Name: Ian Lawrence aka Stimmy Stim aka Stimulus
Occupation: Rapper
Nationality: American
Recent event: Stimulus is set to perform at the X Jazz Festival in Berlin on May 4th 2022. For more information and tickets go here.

If you enjoyed this interview with Stimulus and would like to find out more, visit him on Instagram, Facebook, and Soundcloud.

When did you start writing/producing/playing music and what or who were your early passions and influences? What was it about music and/or sound that drew you to it?

I started writing music in Junior Highschool. I was always into music. I got my first turntable when I was 7. I chose the visual arts as my first mode of expression.

After getting frustrated by people interpreting things I didn’t see or want to express in my work, I turned to music. I felt like words would be harder to take out of context.

Some people experience intense emotion when listening to music, others see colours or shapes. What is your own listening experience like and how does it influence your approach to music?

I’m a crier when it comes to listening to music alone at home. It doesn’t even have to be a “sad” song.

As a writer, I try to focus on whatever my initial emotional response is when I hear music.

How would you describe your development as an artist in terms of interests and challenges, searching for a personal voice, as well as breakthroughs?

I’m still searching for more of my personal voice. Different parts of it, different tones and possibilities as well as different characters.

My biggest breakthrough came when I started performing with jazz musicians. I felt limited by using backing tracks at shows.

I really appreciate the focus of the musicians and audience at a jazz concert. It makes me feel comfortable expressing myself fully and exploring musical possibilities.

Tell me a bit about your sense of identity and how it influences both your preferences as a listener and your creativity as an artist, please.

As a listener, I search for sounds, vibes, and themes that I can sympathize with and or empathize with. As an artist, I try to find the parts of my identity that people can relate to.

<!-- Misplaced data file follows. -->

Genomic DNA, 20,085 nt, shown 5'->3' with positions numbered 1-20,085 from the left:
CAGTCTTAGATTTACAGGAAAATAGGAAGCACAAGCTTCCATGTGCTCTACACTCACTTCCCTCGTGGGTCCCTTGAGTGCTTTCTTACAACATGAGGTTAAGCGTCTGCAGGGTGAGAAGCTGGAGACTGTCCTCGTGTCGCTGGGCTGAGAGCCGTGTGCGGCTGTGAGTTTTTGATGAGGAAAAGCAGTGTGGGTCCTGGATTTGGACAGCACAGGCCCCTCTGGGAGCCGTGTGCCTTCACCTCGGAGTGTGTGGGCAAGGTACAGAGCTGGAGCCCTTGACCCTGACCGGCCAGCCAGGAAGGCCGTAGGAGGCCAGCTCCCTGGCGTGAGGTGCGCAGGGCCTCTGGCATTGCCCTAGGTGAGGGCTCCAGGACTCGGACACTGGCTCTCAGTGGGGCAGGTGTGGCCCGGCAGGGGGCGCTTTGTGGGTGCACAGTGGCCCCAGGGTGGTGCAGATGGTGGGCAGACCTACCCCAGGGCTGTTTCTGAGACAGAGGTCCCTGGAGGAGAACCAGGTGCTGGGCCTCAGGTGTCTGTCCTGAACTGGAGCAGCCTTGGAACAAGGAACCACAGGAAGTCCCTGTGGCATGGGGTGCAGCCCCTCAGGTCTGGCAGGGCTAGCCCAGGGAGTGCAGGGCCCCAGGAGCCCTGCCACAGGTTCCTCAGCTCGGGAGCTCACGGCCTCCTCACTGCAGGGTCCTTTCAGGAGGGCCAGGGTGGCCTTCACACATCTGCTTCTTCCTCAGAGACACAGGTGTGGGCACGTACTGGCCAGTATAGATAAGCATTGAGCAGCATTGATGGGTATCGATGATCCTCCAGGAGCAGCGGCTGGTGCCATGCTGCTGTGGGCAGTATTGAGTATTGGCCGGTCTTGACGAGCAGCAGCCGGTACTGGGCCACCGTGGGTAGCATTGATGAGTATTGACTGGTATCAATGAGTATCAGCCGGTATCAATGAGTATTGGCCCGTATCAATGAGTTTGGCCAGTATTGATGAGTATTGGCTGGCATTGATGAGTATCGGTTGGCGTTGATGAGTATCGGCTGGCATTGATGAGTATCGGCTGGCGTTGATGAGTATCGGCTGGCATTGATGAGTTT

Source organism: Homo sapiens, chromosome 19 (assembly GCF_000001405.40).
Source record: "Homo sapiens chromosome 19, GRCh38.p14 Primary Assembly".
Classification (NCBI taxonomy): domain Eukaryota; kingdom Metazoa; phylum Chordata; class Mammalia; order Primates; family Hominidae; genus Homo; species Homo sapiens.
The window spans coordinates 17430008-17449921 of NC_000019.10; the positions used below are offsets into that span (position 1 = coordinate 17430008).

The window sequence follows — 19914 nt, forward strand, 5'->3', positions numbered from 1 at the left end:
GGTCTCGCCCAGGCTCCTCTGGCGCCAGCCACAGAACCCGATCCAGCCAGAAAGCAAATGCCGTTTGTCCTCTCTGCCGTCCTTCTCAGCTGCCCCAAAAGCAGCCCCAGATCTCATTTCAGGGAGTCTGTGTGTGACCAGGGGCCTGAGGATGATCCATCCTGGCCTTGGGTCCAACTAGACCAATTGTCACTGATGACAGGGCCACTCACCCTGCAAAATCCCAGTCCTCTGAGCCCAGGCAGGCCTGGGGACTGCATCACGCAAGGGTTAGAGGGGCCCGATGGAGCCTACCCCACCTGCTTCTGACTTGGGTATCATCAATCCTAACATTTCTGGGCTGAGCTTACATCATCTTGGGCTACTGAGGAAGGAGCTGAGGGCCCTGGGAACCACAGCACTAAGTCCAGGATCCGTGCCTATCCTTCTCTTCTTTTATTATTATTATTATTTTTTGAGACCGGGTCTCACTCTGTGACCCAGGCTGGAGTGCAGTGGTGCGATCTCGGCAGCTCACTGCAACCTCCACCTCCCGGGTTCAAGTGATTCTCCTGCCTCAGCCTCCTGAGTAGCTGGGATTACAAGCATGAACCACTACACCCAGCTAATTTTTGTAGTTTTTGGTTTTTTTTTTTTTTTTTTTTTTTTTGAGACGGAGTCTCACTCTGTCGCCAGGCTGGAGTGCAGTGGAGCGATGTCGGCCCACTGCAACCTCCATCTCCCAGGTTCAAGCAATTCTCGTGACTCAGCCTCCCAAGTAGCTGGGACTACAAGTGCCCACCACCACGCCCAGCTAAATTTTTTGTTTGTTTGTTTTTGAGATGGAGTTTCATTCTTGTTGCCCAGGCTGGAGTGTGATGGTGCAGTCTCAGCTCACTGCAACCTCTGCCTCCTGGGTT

Lately, I’ve been experimenting with being extremely specific about my personal experiences and idiosyncrasies. I’d like to see how many people can relate.

What, would you say, are the key ideas behind your approach to music and art?

Connection is the key.

I think about how the songs I make can be experienced at a concert, in headphones, and on a dance floor.

How would you describe your views on topics like originality and innovation versus perfection and timelessness in music? Are you interested in a “music of the future” or “continuing a tradition”?

Originality is extremely important to me. I feel a responsibility to contribute to the musical ecosystem and the culture of Hip Hop. Giving something original is the only way to do that.

Take us through a day in your life, from a possible morning routine through to your work, please.

The first thing I do is get on the treadmill for a minimum of a 20-minute walk. I either listen to an audiobook, new music, or songs for an upcoming performance. That's usually followed by a 15-minute workout. Next is warm lemon water with Kurkurma, a walk around the neighbourhood, return home for a strong coffee, and then into my office. If I'm in album mode, replace the office with the studio.

Could you describe your creative process on the basis of a piece, live performance or album that's particularly dear to you, please?

A recent release called My Place, My Home is special to me because of how honest I was able to be, the creative risks I took, and how easy it was to create.

It was my first session with a pianist I have known for years. It was in the middle of the lockdown of 2020 and I was really happy to work on music, but really unhappy with my situation. He just started playing a beat he made and we both started humming melodies. When he heard one he liked, I started writing without a direction in mind.

The result was the kind of lyricism, tone, and character I've been wanting to tap into. I used 3 voices in the song.

Listening can be both a solitary and a communal activity. Likewise, creating music can be private or collaborative. Can you talk about your preferences in this regard and how these constellations influence creative results?

I can't say I have a preference. I really like the different kinds of freedom given by both methods.

When alone, I feel no time pressure or pressure to honor the other energies in the room. When collaborating I enjoy the freedom of being a part of the song instead of being responsible for it. Overall, my biggest preference is a focused, experimental safe space.

How do your work and your creativity relate to the world and what is the role of music in society?

My creativity is always affected by the world. I don't shy away from political topics or sentiments, because it is part of who I am.

I think music can and should provide escape and or insight while complementing our individual and collective moods and emotions.

Art can be a way of dealing with the big topics in life: Life, loss, death, love, pain, and many more. In which way and on which occasions has music – both your own or that of others - contributed to your understanding of these questions?

Art is an important part of major occasions in my life.

The loss of my father when I was 5 coincides closely with the beginnings of my artistic expression, and my kidney transplant as an adult has had a major impact on my career choices and trajectory.